Jamie Kirchik offers up what's got to be the least convincing attack on non-neoconservatives ever:
The Mauritanians' success--notably, on their own terms and with little foreign intervention--at establishing the basis of a democratic society
in a country that formally outlawed slavery only in 1980, should serve as a challenge to those who claim that democracy is bound to fail in the Arab and Muslim world. Now Iraqis and others can look to the west coast of Africa for an example of Arab liberalism in action.
Where to start? Well, for one thing, it's always great to see a promising election in a troubled developing country. But, obviously, a lot of troubled developing countries have held promising elections over the decades, and there's hardly any guarantee here that Mauritania is now on a glide path to liberty. Beyond that, we're really taking the essentialism of the "Arab liberalism" concept to extreme examples here. Why, exactly, would events in Mauritania prove anything to Iraqis given that the two countries are thousands of miles apart and feature unrelated social conditions?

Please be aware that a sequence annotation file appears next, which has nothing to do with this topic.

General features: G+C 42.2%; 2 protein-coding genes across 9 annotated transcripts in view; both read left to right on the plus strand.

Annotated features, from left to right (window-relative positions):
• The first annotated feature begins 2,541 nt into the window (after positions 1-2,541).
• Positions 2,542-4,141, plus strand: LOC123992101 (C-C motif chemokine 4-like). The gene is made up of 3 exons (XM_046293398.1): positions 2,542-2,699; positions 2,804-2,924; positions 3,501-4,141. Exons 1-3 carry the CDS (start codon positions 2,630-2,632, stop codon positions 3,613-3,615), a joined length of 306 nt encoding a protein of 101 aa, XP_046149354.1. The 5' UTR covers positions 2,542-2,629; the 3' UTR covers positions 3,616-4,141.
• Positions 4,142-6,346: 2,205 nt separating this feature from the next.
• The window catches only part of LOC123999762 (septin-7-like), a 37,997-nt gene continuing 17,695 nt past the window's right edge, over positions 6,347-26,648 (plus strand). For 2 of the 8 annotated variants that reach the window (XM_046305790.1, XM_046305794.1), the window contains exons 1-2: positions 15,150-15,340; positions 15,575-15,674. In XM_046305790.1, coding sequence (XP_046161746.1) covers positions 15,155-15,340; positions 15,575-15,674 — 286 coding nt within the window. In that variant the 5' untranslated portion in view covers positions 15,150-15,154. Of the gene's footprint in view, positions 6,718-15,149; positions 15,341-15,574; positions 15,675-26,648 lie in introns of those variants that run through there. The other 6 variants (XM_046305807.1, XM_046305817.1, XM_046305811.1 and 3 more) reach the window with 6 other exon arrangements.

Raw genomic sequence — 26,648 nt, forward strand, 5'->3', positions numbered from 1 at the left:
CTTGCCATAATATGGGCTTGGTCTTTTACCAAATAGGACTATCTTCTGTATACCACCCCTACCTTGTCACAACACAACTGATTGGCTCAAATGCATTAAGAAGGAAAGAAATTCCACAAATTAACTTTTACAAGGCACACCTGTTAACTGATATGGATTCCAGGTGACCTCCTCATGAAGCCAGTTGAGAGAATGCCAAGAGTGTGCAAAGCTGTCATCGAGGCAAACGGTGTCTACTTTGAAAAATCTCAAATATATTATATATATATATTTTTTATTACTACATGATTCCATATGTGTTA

Also, I don't know how many times this needs to be repeated, but absolutely nobody opposed the invasion of Iraq on the grounds that it's intrinsically impossible for Arabs or Muslims to hold elections. That Arabs are capable of doing so, and that in all likelihood at some point we'll see genuine stable democracies in the Arab world, says really nothing at all about the wisdom of efforts to use military coercion to transform totalitarian states into democratic ones.